The volunteers at Tea Tree Gully Heritage Museum devised an entertaining afternoon ‘full of drama’ with the help of 891 ABC Radio’s presenter Peter Goers and the SA Police Historical Society on Sunday 21 August, as part of their regular Heritage on Sunday program.
Created to celebrate the relocation and restoration of their latest acquisition – an original 1920s police holding cell from the local police station, the event was innovative as it was entertaining and succeeded to draw crowds.
In his own inimitable way, Peter Goers ‘caused a disturbance’ on the lawns opposite the museum before a crowd of onlookers ‘requiring police assistance’. Courtesy of the SA Police Historical Society, a 1950s Chrysler police car came to the rescue complete with authentic wailing siren and Peter was duly escorted to the vehicle by heritage uniformed members of the SAPHS. Watched by the crowd, the vehicle sped off with their prisoner to the holding cell in the grounds of the museum where the crowd reassembled and Peter was formally ‘thrown in jail’.
With museum committee secretary Mark Taylor as MC elegantly attired in top hat and tails, speeches now ensued before the enthusiastic captive audience, to describe the work of the restored cell as well as thank those involved. We heard from the City of Tea Tree Gully Deputy Mayor Bernie Keane, Tea Tree Gully Lions Geoff Francis who had worked tirelessly to see the relocation take place and National Trust president Norman Etherington who finally officially released Peter Goers from the cell. Everyone then had an opportunity to enjoy the afternoon’s entertainment: SAPOL brass band, the museum displays, the working blacksmith, a sausage sizzle and Devonshire tea plus the opportunity to view historic vehicles courtesy of the SA Police Historical Society and a local Ford car club.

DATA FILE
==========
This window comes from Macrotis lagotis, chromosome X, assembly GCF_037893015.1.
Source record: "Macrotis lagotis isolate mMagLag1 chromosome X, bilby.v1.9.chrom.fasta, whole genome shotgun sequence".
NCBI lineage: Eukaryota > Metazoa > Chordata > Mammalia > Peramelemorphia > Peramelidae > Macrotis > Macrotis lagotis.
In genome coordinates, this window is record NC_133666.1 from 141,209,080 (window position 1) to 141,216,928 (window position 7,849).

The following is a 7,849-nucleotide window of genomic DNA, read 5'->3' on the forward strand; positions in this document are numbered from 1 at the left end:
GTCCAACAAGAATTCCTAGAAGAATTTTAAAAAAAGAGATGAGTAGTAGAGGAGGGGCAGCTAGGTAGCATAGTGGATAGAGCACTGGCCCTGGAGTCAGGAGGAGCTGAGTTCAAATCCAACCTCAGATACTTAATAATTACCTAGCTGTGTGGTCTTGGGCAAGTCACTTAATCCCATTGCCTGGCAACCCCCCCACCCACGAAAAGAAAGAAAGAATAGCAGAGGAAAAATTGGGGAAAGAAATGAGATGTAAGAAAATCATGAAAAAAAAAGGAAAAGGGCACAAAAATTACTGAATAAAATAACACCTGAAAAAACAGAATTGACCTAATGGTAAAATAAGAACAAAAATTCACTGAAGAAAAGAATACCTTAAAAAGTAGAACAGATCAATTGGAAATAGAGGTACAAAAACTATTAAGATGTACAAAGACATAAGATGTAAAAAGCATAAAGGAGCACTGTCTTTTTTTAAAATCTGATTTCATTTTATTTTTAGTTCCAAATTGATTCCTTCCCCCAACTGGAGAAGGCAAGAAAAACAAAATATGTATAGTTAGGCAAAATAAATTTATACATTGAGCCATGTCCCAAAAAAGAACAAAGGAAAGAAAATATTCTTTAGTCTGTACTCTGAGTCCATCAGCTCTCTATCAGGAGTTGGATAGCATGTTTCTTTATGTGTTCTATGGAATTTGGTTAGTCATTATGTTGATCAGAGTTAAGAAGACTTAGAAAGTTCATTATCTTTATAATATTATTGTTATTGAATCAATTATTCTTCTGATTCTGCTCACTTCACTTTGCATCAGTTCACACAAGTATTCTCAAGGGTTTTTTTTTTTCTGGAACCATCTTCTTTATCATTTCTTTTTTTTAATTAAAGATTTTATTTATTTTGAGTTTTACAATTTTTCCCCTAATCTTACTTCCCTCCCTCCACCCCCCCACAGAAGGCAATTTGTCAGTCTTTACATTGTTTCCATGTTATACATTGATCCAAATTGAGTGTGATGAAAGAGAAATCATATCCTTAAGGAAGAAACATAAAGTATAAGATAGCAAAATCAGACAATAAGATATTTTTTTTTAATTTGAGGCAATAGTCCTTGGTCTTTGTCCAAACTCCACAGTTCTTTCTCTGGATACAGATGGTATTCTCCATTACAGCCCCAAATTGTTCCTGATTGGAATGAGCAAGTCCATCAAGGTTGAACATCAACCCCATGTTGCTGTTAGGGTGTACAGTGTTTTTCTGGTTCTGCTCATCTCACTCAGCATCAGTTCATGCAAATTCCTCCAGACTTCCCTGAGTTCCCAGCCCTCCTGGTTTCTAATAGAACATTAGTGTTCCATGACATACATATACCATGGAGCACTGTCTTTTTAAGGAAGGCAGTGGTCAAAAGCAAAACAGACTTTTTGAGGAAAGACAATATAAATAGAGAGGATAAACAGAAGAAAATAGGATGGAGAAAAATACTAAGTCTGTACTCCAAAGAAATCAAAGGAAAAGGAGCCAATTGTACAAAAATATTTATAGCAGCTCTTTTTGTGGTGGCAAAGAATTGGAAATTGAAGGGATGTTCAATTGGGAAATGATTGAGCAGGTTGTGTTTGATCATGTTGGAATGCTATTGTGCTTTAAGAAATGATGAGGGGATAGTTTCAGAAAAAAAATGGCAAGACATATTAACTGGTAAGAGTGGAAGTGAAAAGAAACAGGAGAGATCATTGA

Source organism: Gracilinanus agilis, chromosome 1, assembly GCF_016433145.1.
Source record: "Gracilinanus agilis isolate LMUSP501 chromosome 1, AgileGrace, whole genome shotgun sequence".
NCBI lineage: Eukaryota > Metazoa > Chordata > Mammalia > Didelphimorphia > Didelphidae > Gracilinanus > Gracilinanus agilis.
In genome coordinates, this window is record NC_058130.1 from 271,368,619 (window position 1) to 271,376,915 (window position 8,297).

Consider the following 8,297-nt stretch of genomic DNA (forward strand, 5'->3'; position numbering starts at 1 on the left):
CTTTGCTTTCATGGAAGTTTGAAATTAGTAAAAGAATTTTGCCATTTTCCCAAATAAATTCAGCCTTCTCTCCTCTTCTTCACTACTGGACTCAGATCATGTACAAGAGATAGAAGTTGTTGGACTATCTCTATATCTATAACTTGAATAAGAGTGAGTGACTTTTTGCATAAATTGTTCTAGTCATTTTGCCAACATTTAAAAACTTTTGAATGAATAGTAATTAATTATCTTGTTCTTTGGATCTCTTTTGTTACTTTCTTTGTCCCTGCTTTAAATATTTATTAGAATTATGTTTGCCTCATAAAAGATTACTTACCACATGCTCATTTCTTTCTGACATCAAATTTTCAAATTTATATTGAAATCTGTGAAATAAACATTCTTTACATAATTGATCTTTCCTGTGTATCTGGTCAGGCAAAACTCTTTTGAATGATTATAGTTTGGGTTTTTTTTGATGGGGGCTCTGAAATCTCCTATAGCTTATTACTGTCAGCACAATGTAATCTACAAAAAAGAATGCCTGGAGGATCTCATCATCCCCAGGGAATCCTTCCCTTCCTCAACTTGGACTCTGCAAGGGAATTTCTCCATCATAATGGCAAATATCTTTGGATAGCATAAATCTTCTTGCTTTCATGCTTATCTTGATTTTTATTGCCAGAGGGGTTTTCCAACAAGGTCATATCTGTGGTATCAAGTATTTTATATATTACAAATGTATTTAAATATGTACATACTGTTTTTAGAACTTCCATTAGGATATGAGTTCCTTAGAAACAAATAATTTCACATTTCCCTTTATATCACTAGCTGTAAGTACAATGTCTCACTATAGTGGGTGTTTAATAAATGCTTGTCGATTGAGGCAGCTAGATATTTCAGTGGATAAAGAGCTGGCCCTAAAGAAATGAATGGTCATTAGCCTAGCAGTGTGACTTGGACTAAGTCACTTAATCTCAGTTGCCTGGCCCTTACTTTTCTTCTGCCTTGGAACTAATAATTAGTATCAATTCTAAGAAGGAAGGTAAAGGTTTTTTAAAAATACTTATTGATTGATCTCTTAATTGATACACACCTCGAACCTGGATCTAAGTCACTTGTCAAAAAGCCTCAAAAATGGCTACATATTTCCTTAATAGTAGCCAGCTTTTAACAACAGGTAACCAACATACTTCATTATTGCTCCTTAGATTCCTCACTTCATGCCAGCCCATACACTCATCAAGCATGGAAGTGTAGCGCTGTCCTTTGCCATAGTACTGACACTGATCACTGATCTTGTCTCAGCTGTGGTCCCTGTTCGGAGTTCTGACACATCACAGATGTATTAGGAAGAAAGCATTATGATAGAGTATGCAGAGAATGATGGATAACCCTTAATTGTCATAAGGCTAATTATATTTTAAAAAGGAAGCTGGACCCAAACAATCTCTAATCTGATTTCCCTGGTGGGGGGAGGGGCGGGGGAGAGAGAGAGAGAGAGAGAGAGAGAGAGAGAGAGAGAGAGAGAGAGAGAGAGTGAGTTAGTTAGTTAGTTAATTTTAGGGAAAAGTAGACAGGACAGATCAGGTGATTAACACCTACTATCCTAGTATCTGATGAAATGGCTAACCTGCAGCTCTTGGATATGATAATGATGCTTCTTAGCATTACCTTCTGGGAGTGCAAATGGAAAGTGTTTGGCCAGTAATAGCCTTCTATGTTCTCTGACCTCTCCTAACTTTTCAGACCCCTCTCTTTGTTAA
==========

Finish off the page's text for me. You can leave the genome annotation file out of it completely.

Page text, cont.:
The small corrugated iron cell, which was restored by Geoff and volunteers from the Friends of the Museum, was built by Mr HE Ede for £160 for use by the Tea Tree Gully Police Station which had opened on 11 February 1929. Designed as a holding cell only to keep prisoners for 10 hours, it has no windows or a toilet – only two wooden bunks and a blanket. It was moved to the museum site with help from Golden Grove Supplies and a low loader, guided by a police and council escort. It is the latest addition to buildings and displays in the museum grounds.
Formerly known as the Old Highercombe Hotel Museum, this National Trust property is run by a dedicated and enthusiastic team of volunteers showcasing the history of the Tea Tree Gully area. It is also one of the nine accredited museums in History SA’s Community Museums Program.
You can see more photos of the event here